“One day, this might not only make it possible to communicate quantum information over very large distances, but might enable an entire quantum Internet.” Dr. Stephan Ritter, leader the experimental team from Max Planck Institute of Quantum Optics (MPQ).
That one day is likely years away, but for now there’s been a step forward towards a quantum internet. A team at the Max Planck Institute of Quantum Optics (MPQ) demonstrated the transfer of an atomic quantum state and the creation of entanglement between two identical nodes in separate laboratories.
This is a very basic prototype of a quantum network based on single atoms embedded in optical cavities. In layman’s terms, they were able to get one atom to exhibit the same quantum states as another. They did this by copying the data from the first atom to a photon (a light “particle”), transmitting that photon through a cable to the second atom in another room, and copying the data to the second atom. (There was something else going on here called entanglement, that is way cool and beyond the scope of this blog.)
Now the data is not somebody’s phone number or a text message. It copied the quantum state, which is used to determine a qubit. What is that?
“A qubit (quantum bit) is a representation of a particle state, such as the spin direction of an electron or the polarization orientation of a photon. A qubit is the quantum equivalent of a bit in ordinary computing.
But where a bit exists in one of two states (1 or 0), a qubit can exist in an arbitrary combination of both states. Physicists describe this as a coherent superposition of two states. This superposition is often represented by a point on a sphere with values 0 and 1 at the sphere poles.”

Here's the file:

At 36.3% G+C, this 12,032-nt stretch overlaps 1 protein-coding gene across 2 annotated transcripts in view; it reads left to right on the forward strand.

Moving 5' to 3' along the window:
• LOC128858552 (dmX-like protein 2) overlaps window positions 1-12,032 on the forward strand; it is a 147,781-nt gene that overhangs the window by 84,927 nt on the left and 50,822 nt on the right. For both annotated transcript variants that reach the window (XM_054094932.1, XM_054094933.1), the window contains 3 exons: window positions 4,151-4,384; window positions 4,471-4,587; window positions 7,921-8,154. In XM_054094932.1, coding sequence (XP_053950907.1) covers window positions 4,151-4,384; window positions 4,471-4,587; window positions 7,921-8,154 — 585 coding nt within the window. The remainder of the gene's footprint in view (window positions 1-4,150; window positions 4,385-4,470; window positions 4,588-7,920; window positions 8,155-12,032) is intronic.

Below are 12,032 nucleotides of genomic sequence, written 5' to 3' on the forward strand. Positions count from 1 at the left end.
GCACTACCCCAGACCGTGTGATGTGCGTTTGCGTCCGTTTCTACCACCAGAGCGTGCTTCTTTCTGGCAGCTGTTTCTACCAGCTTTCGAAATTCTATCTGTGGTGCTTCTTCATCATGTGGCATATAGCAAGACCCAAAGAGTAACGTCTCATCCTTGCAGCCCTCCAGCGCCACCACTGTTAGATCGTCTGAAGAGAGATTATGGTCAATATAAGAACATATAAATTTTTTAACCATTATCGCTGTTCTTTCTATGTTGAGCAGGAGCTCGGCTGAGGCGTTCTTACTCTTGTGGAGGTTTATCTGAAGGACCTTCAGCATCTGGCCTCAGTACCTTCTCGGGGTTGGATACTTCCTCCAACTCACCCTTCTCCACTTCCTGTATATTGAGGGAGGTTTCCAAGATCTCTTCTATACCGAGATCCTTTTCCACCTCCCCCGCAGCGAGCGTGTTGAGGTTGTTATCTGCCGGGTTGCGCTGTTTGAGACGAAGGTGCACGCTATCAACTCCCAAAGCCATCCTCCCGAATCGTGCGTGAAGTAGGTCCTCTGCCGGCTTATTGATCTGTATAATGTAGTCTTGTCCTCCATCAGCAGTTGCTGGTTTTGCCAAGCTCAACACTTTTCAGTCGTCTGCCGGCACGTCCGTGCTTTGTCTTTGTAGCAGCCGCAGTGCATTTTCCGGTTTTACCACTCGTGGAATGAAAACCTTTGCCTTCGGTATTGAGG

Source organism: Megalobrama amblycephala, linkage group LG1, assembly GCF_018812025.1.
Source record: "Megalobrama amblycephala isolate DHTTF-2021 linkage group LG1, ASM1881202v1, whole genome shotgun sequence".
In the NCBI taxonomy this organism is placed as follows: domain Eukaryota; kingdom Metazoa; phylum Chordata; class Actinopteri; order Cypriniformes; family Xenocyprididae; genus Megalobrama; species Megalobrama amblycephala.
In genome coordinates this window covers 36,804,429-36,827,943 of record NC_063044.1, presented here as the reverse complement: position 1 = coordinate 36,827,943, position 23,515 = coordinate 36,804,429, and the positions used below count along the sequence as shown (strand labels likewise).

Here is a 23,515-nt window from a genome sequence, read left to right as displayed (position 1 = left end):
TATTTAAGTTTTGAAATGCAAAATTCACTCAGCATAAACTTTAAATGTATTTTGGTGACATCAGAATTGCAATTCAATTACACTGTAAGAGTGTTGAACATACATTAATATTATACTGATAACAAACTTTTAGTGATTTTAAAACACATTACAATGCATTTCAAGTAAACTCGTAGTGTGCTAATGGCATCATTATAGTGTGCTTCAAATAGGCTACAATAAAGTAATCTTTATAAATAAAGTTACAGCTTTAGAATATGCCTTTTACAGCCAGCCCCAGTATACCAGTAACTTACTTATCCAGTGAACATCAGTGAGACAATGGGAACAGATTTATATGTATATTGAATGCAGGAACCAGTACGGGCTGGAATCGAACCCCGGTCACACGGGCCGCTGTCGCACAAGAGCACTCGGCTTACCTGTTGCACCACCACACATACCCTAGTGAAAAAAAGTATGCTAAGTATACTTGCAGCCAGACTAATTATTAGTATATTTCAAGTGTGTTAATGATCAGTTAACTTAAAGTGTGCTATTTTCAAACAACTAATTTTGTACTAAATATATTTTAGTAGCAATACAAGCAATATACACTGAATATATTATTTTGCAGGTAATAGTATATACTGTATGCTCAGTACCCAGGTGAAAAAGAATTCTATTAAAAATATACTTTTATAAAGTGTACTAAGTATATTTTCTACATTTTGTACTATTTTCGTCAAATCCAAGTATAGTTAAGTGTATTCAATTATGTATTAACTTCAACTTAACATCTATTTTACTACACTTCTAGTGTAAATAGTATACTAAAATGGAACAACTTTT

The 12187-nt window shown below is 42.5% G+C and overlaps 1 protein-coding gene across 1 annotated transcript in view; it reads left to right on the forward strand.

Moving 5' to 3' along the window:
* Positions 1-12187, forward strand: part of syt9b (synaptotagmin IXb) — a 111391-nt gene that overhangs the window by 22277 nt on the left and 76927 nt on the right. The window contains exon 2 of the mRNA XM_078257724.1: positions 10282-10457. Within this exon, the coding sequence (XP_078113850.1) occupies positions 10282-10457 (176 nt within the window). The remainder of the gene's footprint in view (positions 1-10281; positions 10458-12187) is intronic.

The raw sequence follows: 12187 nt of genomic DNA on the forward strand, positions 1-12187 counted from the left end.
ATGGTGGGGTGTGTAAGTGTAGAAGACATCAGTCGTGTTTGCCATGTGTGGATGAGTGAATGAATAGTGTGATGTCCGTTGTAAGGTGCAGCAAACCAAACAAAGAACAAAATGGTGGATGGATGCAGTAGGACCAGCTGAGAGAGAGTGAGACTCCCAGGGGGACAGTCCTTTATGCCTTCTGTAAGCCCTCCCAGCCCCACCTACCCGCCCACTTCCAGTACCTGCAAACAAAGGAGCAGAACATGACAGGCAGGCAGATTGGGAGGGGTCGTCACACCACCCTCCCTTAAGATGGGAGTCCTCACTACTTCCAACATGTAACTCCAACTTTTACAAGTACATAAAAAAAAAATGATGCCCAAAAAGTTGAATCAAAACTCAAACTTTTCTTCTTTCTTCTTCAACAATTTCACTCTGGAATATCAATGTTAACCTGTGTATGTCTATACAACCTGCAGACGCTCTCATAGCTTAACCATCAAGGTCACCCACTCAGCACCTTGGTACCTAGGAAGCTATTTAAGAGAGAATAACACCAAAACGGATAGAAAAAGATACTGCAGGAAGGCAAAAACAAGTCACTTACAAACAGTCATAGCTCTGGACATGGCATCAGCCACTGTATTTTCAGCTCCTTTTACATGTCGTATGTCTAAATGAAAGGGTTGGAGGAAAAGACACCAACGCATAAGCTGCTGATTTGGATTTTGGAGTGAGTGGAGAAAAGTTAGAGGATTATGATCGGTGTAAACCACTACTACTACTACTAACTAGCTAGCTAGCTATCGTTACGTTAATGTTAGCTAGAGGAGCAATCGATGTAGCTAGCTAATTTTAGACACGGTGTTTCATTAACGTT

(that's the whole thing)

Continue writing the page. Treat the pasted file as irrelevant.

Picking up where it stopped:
~ Misha Brodsky, Photon Entanglement over the Fiber-Optic Network, AT&T Labs Research, January 10, 2011.
Disclaimer: Don’t expect HP, Dell, Apple, or any other computer manufacturer to replace this year’s models with quantum computers. Besides being in early development, quantum computations are not a wholesale replacement of today’s technology. Some very basic quantum computers have been developed and they do a few things better — a whole lot better — than the average computer: code-breaking, integer factorization, and simulation of quantum mechanics that would be used in chemistry and nanotechnology.
My guess is that, if these laboratory breakthroughs can be duplicated and scaled up in manufacturing, we may see quantum coprocessors integrated into standard computers or mobile devices. That way, they would handle the specific tasks for which they are best suited.
See the Avar-Tek Event short story Death Has No Shadow for a quantum computer named Prometheus.